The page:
Rights and obligations of Ethiopians granted refugee status in Somalia by the National Refugee Commission. October 1987. [SOM1115]

Following the 1978 war over the Ogaden region between Ethiopia and Somalia, hundreds of thousands of Ethiopian refugees fled to Somalia. Among these refugees, many were ethnic Somalis fleeing from the Ethiopian domination and others were Oromos fleeing from the Ethiopian villagization programme [ Horn of Africa Project, Institute of Peace and Conflict Studies, War and Famine: Indigenous Perspectives on Conflict in the Horn of Africa. Waterloo, Ontario, March 1988. ]. In October 1987, the United States Committee for Refugees published a report on the situation of Ethiopian refugees in Somalia. In general, Ethiopian refugees were eligible for free food, water, education and health care [ United States Committee for Refugees, Beyond the Headlines. Refugees in the Horn of Africa. 1988, p.21.]. Ethiopian refugees in urban areas were allowed to move in the cities without restrictions, to seek employment or to study [United States Committee for Refugees, Detained in Exile. Ethiopians in Somalia's Shelembod Camp. October 1987. p.19.]. Land was given to some Ethiopian refugees remaining in rural areas, allowing them to become self-sufficient [ Idem.].
In 1987, it was reported that the Somali army had forcibly recruited between five to seven thousand Ethiopian refugees to fight the Somali National Movement (SNM) (organized opposition to the government) [ Eric Sauvé, "Somalie: l'armée recrute de force des milliers de réfugiés éthiopiens", Le Droit. 2 novembre 1987.]. Recruitment raids are said to have occurred frequently since 1980 and sometimes to have been witnessed by representatives of international organizations [ Idem.].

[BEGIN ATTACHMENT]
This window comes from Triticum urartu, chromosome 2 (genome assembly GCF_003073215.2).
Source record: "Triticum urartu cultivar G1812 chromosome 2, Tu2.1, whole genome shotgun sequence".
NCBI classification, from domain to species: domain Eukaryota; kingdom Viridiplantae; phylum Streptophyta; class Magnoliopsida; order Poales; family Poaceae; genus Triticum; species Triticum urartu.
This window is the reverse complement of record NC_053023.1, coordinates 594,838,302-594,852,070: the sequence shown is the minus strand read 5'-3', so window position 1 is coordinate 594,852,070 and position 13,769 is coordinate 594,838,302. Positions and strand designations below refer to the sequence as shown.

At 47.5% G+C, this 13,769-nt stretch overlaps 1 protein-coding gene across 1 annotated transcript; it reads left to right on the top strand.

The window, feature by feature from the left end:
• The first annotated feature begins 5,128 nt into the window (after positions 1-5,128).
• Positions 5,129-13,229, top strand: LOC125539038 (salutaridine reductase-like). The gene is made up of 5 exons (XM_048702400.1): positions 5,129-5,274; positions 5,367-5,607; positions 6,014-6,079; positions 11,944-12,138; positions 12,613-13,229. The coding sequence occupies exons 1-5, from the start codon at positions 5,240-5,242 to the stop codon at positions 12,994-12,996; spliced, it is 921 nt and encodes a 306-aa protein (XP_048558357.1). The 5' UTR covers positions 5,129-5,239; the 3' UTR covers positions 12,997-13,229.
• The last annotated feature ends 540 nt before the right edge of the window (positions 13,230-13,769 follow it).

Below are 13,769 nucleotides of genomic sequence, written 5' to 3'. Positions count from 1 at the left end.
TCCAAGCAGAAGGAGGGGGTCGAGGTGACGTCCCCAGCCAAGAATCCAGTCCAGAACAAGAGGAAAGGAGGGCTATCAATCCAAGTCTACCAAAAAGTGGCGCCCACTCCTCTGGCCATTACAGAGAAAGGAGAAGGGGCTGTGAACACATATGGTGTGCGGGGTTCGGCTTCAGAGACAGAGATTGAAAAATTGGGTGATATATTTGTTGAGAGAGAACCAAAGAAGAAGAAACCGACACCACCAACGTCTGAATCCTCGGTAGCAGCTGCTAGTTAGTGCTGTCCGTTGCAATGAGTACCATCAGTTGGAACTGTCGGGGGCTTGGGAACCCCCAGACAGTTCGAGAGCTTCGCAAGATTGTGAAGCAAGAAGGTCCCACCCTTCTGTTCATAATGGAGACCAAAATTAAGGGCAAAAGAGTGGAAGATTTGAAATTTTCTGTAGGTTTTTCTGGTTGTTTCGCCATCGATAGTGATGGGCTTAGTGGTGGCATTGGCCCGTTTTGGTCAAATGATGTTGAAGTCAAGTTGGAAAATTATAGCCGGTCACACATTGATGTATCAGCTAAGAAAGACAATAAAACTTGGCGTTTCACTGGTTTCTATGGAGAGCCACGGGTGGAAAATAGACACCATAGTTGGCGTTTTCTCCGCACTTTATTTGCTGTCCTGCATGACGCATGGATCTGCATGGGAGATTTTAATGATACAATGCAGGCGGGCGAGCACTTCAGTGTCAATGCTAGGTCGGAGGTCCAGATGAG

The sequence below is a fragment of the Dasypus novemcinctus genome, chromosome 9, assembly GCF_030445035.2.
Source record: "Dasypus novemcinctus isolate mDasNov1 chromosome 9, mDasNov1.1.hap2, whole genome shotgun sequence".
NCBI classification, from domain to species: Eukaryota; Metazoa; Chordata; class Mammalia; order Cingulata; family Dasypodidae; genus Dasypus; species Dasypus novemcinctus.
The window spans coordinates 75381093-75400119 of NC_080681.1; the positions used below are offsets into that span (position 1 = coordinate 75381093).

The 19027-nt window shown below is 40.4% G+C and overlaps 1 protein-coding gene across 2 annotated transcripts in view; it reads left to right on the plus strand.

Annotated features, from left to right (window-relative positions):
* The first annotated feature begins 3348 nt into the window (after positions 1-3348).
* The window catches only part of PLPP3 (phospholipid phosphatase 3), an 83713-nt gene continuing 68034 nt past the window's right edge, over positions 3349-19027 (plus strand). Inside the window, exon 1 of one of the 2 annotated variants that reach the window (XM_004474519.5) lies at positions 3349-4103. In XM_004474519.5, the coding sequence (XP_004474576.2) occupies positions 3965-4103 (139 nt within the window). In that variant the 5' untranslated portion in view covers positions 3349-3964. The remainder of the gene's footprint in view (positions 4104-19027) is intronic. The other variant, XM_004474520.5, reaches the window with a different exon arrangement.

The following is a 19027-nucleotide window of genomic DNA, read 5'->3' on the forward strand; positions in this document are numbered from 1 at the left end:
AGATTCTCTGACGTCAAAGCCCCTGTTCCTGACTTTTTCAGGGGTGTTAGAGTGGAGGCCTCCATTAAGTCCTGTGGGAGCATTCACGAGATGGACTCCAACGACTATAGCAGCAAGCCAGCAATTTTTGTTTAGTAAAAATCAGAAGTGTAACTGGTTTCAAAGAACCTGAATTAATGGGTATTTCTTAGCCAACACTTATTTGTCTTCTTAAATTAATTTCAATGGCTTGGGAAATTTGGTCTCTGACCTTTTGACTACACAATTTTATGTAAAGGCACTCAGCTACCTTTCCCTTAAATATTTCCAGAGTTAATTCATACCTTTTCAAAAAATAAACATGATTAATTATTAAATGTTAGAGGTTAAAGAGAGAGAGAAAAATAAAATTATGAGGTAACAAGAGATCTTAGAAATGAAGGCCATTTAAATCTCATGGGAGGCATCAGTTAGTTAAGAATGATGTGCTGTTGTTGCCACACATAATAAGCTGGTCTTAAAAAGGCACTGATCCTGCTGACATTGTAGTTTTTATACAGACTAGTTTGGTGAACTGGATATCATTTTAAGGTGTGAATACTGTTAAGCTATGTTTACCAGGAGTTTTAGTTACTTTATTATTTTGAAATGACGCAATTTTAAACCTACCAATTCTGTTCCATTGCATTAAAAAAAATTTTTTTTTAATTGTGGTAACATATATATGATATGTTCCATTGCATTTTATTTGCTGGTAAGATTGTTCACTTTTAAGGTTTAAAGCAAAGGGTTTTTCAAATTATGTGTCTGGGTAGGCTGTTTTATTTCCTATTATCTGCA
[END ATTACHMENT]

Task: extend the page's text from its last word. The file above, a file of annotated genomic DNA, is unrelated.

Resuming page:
The United States Committee for Refugees' report states that the rights of Ethiopians granted refugee status by the National Refugee Commission in Somalia were not the same for all. The situation of the Ahmaras, who Somali authorities identified with the ruling regime in Ethiopia and considered a threat to the security of the country, even though they had been granted refugee status, is different from that of the other refugees in Somalia. The Ahmaras have not been granted the same rights as other Ethiopian refugees and have been confined to Shelembod Camp, in southern Somalia, where they have been provided with a minimum of food rations, but not given clothing, utensils for cooking nor have they been afforded adequate medical care. [Idem. p.10.]
The situation of refugees at Shelembod camp, however has improved since 1986. Refugees are visited weekly by UNHCR officers; the water supply has been improved following to installation of a hand pump; refugees have been provided with a small stocked dispensary; latrines have been dug and some refugees have started farming. [ Idem. p.17.]